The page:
Type 1? Type 2? LADA? - American Association of Diabetes

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Type 1? Type 2? LADA?
A Diagnostic Challenge
David Winmill, DNP, CDE, BC-ADM
Diabetes Update 2010
Case Study: C. F.
• 52 year old woman presenting with new onset
diabetes, presumably type 1.
• HPI: 6 week history of fatigue, thirst, blurred
vision, polyuria
• PMH: hypothyroidism, hyperlipidemia,
depression.
• Medications: simvastatin, duloxetine, metformin
850 mg bid, insulin glargine 8 units
• Family Hx: Father – Type 2 DM, Son Type 1 DM
• SH: Married with 5 children (none > 9 lbs),
secretary
Case Study CF
• Physical exam
– Wt. - 156.4 Ht. – 63” BP 132/82, HR 72,
– Normal HEENT, Neck, Chest, Cardiovascular, Abdominal,
Neurologic
• Laboratories
– HgA1C – 10.0%, glucose 268, normal renal and liver
function, normal urine microalbumin
What do you think of her diagnosis?
Type 1, Type 2 or LADA?
Objectives:
• Compare and contrast diagnostic and clinical criteria
of type 1, type 2 diabetes and latent autoimmune
diabetes (LADA) in the adult?
• Discuss role of autoimmunity in the pathogenesis of
type 1 diabetes and LADA.
• Identify clinical characteristics & manifestations of
autoimmunity vs. insulin resistance in differentiating
diabetes typology.
Definition
• Diabetes mellitus is a group of metabolic diseases
characterized by hyperglycemia resulting from defects in
insulin secretion, insulin action, or both.*
• The name 'diabetes mellitus' derives from:
Greek: 'diabetes' – “siphon” or “to pass through”
Latin: 'mellitus' – “honeyed” or “sweet”**
* Diagnosis and Classification of Diabetes Mellitus. ADA 2009.
**
http://science.jrank.org/pages/2044/Diabetes-Mellitus.html
Classification
•
•
•
Type 1 diabetes
Type 2 diabetes
Other
1.
2.
3.
4.
5.
6.
7.
8.
•
Genetic defects of beta cell function
Genetic defects in insulin action
Diseases of the exocrine pancreas
Endocrinopathies
Drug/ chemical - induced
Infections
Uncommon forms of immune-mediated diabetes
Genetic syndromes sometimes associated with diabetes
Gestational diabetes mellitus
Epidemiology
•
•
•
•
•
•
20.8 million Americans (7% of US population)
About 10% have Type 1 DM
14.6 million diagnosed
6.2 million remain undiagnosed
41 million have pre-diabetes
Lifetime risk for developing DM (Type 1 or 2) is 33 % in
males and 39% in females for individuals born in 2000
• Up to 45% of newly diagnosed cases of DM in US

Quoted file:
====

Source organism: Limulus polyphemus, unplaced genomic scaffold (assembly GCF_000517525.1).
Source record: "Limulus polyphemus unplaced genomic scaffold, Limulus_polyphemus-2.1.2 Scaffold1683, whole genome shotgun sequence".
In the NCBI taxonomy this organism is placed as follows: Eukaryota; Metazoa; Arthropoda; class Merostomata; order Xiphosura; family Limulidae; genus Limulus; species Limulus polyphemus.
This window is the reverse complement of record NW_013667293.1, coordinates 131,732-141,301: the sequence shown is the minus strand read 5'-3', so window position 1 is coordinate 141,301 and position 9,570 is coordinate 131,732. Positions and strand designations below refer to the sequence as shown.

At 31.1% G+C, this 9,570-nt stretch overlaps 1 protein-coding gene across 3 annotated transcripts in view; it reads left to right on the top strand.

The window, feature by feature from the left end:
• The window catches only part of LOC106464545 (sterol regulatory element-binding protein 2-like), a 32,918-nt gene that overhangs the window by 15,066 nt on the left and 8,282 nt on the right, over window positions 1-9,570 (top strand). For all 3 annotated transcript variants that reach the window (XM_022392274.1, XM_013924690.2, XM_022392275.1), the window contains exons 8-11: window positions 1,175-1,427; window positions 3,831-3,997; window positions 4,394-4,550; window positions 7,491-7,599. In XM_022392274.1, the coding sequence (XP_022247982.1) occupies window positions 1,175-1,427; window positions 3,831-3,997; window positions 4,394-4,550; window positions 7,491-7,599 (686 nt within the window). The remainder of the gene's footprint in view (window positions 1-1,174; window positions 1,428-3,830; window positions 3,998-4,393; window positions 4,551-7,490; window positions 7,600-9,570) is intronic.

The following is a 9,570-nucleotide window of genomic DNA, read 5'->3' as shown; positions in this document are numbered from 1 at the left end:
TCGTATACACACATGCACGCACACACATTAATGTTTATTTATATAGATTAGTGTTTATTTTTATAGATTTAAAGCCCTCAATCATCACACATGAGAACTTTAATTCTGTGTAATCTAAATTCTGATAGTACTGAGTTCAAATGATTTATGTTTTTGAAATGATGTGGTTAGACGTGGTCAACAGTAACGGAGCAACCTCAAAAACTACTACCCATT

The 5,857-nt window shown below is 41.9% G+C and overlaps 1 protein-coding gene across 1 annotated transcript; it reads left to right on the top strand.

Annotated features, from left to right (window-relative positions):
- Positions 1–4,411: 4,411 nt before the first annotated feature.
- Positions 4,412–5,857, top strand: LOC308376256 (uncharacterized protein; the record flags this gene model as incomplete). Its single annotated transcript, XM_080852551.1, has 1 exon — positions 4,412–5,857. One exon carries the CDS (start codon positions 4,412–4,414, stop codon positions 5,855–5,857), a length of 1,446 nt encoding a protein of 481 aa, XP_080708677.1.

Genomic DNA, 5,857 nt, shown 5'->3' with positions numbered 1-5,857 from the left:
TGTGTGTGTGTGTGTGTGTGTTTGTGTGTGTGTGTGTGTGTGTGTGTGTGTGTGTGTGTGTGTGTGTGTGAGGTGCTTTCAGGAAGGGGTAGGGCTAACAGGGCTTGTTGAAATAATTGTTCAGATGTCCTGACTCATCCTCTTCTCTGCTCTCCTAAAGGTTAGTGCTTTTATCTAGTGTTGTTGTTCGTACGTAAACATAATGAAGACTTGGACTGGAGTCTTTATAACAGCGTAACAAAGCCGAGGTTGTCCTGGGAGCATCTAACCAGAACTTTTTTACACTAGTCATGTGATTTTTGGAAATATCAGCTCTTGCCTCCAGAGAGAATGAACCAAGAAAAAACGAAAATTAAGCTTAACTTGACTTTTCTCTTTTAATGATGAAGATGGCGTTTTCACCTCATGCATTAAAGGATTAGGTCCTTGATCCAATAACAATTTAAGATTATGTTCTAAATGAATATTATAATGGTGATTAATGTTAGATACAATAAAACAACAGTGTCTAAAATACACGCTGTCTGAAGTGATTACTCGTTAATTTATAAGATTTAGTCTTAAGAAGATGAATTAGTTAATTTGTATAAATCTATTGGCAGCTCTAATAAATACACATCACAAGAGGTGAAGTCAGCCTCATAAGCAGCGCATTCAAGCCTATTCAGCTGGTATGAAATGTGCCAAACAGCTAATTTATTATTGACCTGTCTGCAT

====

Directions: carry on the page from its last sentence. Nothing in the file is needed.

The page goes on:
children and adolescents are type 2
AACE Diabetes Mellitus Guidelines, EndocrPract. 2007;13(Suppl 1) 2007
Type 1 diabetes mellitus
• Absolute insulin deficiency
• Autoimmune destruction of the pancreaticβ cells
– Islet-cell antibodies (ICA)
– Glutamicacid decarboxylase [anti-GAD]
– IA-2 and anti-insulin)
• Rapid onset
• Ketosis Prone
Atkinson MA and Eisenbarth GS. Lancet 2001;358:221-229.
Diabetes Mellitus Type 1 & Autoimmune Diseases
•
•
•
•
•
•
Hypothyroidism
Celiac disease
Addison’s Disease
Rheumatoid arthritis
Pernicious anemia
Vitiligo
Type 2 diabetes
• Central feature: Insulin resistance
• Relative impairment in insulin secretion
(hyperinsulinemia may exist)
• Associated metabolic features (hyperlipidemia)
• Ketosis occurs rarely
Type 2 Diabetes: Insulin Resistance &
β Cell Dysfunction
Cell Dysfunction
Insulin Resistance
Increased
Lipolysis
Pancreas
Liver
Elevated
Plasma FFA
Islet Cell Degranulation;
Reduced Insulin Content
↑Glucose
Production
Increased Glucose Output
↓Glucose
Uptake
Muscle
Adipose Tissue
Reduced
Plasma Insulin
Hyperglycemia
Decreased Glucose
Transport & Activity
(expression)
of GLUT4
Type 2 Diabetes and Associated Factors
•
•
•
•
Obesity
Sedentary lifestyle
Gradual onset
History
– Gestational diabetes
– Family history
– PCOS
• Hyperpigmented skin
(acanthosisnigricans)
Latent Autoimmune Diabetes in Adults (LADA)
• Adult-onset diabetes with circulating islet antibodies
but not requiring insulin therapy initially.
• Alternate references
– Type 1.5 diabetes
– Skinny Type 2 diabetes
• Typical characteristics
– Age of onset > 50 years of age
– Gradual onset with initial improvement to oral
agents/lifestyle changes.
– BMI <25 kg/m2
– Personal or family history of autoimmune disease
*A clinical screening tool identifies autoimmune diabetes in adults. Fourlanos S; Perry C; Stein MS; Stankovich J;
Harrison LC; Colman PG. Diabetes Care. 2006 May;29(5):970-5
Characteristics of Type 1, Type 2 and LADA
Characteristic
Type 1
Type 2
LADA
Age of Onset
<35
>35
>35
Speed of Onset
Rapid
Slow
Slow
Response to lifestyle
modification or oral agents
Poor
Good
Initial mixed then
worsening
Frequency of DKA
High
Low
Low
Family History of DM
Uncommon
Common
Uncommon
Personal/Family History
Autoimmune Disease
Common
Uncommon
Common
Body Habitus
Fit or lean
Overweight to Normal to
Obese
overweight
Acanthosisnigricans
No
Yes
No
Metabolic syndrome
No
Yes
No
C Peptide Level
Undetectable
Normal
Low/Normal
Anti-GAD/Anti-ICA/Anti-IA2
Positive
Negative
Positive
Adapted from: Appel et al. (2009). J Am Acad Nurse Pract, 21(3), 156-159.
Followup Case Study – C. F.
• FollowupLaboratories
– Glutamic Acid Carboxylase (GAD-65) – 94.9 (Reference 01.5)
– Islet cell antibody IgG 1:16 (Reference <1:4)
– C Peptide – 0.9 (1.1-5.0)
Your thoughts on this woman’s diagnosis????
Type1 . . . Type 2 . . . LADA
Summary
Clinical indicators that can aid in
the diagnosis of diabetes type:
– History of onset
– Family history
– Presence of autoimmune
indicators
– Evidence of insulin resistance
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